By Aaron Lighter
Baltimore Watchdog Staff Writer
As the Carolinas brace for Hurricane Florence, residents of the Baltimore area may be able to breathe a sigh of relief.
According to the National Hurricane Center of the National Oceanic and Atmospheric Administration, the Baltimore area is predicted to receive between 1 and 4 inches of rain between Thursday and Tuesday.
The center said Florence will reach Baltimore as a tropical depression around Monday night and Tuesday morning. Tropical depressions have sustained winds of less than 39 mph.
Florence is expected to travel up the western part of North Carolina, follow the Kentucky-Virginia border, and then travel over West Virginia.
“Baltimore will not directly be impacted, but there may be some indirect impacts from heavy rainfall,” said Howard Silverman, a senior meteorologist at the National Weather Service.
Baltimore County and Baltimore City are still considered to be at marginal risk for flash flooding, the center said.
Despite the changes in the predicted forecast, organizations are still treating Florence seriously.
Gov. Larry Hogan has kept Maryland in its state of emergency, which makes it easier to coordinate responses between state and local agencies if needed.
“A state of emergency is a good indicator that residents should remain alert and follow officials’ orders, news stations, and weather forecasts in order to be informed of the situation,” the executive director of the Maryland Emergency Management Agency (MEMA), Russell Strickland, said in a statement.
The American Red Cross is preparing widespread relief efforts across all states that are expected to be impacted by the hurricane.
The American Red Cross Greater Chesapeake Region said in a statement that it was “working with state and local officials to identify and prepare evacuation shelters” across the area.
The statement also said that the Red Cross was prepared to provide shelter for those who are displaced by the storm.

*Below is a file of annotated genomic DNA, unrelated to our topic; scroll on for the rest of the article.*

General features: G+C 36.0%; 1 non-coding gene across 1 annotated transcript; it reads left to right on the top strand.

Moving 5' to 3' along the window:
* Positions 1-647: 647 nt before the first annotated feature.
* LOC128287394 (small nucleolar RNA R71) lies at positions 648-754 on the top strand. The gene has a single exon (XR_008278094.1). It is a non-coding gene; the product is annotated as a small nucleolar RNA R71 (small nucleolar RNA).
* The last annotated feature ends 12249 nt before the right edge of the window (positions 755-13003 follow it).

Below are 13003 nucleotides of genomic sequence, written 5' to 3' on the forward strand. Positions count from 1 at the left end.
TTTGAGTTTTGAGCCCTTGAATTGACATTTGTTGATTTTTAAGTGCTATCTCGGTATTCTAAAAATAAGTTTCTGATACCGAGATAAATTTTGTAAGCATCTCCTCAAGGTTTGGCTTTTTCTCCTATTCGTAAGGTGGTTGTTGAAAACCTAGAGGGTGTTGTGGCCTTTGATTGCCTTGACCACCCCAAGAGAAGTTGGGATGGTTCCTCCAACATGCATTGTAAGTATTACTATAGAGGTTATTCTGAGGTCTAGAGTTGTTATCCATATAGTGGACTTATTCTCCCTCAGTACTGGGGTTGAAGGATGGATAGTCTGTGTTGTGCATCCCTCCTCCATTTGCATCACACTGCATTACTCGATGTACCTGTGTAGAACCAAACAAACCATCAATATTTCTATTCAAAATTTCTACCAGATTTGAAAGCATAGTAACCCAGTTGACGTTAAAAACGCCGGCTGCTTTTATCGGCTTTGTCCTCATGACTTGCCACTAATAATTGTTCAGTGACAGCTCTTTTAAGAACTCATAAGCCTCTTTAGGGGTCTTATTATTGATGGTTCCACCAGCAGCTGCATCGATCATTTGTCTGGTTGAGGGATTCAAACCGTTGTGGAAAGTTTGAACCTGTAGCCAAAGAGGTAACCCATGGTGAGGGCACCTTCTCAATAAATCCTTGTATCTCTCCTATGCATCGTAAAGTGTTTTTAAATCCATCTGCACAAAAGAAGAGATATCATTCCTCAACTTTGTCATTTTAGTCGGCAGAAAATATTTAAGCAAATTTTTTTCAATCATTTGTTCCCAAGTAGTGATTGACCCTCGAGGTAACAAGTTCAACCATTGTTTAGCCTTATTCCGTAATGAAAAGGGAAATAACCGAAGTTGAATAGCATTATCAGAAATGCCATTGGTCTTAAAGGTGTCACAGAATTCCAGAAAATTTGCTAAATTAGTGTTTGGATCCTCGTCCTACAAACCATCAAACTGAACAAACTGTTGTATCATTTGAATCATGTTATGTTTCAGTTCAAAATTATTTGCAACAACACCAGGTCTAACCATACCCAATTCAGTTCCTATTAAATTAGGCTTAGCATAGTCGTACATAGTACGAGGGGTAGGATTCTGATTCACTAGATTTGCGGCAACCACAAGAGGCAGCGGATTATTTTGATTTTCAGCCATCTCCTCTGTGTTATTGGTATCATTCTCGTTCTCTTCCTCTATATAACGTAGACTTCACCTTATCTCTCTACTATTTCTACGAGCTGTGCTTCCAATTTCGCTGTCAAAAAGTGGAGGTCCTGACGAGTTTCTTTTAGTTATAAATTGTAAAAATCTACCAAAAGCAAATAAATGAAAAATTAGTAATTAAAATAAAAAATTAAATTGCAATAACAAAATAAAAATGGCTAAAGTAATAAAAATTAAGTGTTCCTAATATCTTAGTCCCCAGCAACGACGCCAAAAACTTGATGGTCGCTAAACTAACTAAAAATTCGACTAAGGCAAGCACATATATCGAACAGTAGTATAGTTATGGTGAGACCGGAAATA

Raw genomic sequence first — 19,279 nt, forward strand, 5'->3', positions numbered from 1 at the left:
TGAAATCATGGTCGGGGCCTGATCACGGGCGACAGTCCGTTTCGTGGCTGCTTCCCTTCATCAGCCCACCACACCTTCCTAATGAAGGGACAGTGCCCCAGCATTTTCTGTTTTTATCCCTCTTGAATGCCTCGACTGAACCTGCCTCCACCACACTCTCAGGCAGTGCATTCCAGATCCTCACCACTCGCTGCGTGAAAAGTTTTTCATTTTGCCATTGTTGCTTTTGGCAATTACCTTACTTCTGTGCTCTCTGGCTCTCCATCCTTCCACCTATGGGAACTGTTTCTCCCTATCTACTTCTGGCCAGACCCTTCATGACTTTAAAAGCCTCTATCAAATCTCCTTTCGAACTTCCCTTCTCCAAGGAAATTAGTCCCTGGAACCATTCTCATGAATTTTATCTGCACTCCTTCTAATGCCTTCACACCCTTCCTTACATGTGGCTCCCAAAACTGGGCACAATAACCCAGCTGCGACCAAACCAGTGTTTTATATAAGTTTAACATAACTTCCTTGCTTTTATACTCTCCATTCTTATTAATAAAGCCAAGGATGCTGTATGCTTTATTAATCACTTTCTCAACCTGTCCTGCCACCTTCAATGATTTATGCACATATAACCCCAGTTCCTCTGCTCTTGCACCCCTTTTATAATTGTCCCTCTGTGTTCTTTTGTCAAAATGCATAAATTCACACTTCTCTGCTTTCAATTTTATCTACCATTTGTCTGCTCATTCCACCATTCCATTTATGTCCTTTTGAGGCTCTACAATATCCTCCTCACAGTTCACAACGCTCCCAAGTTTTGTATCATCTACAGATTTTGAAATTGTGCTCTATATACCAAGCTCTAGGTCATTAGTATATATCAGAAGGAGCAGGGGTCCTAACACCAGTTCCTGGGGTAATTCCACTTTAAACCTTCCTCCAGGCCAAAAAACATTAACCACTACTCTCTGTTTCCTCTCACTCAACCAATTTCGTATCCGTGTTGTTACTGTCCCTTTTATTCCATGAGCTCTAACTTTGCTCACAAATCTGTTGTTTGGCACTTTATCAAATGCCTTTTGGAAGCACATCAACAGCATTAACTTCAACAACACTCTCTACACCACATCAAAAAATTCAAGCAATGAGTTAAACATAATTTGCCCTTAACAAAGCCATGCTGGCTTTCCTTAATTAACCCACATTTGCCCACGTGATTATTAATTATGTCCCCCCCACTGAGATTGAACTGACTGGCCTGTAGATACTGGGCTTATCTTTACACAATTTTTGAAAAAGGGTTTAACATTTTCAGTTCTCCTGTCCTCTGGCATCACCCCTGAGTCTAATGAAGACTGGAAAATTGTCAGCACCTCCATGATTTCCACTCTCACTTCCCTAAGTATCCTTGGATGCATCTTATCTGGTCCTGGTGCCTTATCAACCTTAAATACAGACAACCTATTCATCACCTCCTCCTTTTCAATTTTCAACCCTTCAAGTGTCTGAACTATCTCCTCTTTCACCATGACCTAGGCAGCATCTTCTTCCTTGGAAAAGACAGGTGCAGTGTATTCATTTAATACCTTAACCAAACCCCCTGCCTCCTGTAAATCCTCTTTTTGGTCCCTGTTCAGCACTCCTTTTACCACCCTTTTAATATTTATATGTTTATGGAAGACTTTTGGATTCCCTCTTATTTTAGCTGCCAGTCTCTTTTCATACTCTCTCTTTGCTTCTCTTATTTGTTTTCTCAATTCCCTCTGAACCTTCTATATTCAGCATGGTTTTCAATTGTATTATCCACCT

Similarly, Baltimore Gas and Electric will continue with current preparations for the storm.
“We have a robust storm response plan,” said BGE spokesperson Richard Yost. “We like to say that everyone here has his day job and his storm job. If we need to, we’ll put our storm hats on to make sure we can get help to our customers.”
Yost also said that BGE could potentially send help to the southern states that are hit harder, but he said the main focus still remains its local customers.
“Our first priority as always is our customers,” Yost said. “We’re also prepared to send some crews down south to help those that are in high impact areas. Likewise, we are prepared to get help from companies to the north if needed.”
Any power outages should be reported to BGE, either by phone, social media or through the company’s website.
“We prepare for these situations all year,” Yost said. “We do storm drills, we have well trained employees and have the proper resources needed to make repairs quickly. We are focused on maintaining safety for all of our customers and our employees.”
Many local agencies and departments are still remaining prepared should the storm change paths again.
The Maryland Emergency Management Agency took to social media to tell its followers that “flooding is still a concern and we need to remain prepared.”
The Mayor’s Office of Emergency Management in Baltimore City used social media to tell citizens to be prepared for power outages and have at least three days-worth of supplies in their homes.
As the storm pattern continues to be shifting, the Red Cross recommends that people check local news channels and websites every 30 minutes for updates on the storm. The organization also recommends that people have an emergency plan in place.
Those living in the Baltimore area can get updates from local stations or by visiting the National Hurricane Center’s website.
Watchdog Staff Writer Jacob Stolzenbach contributed to this report.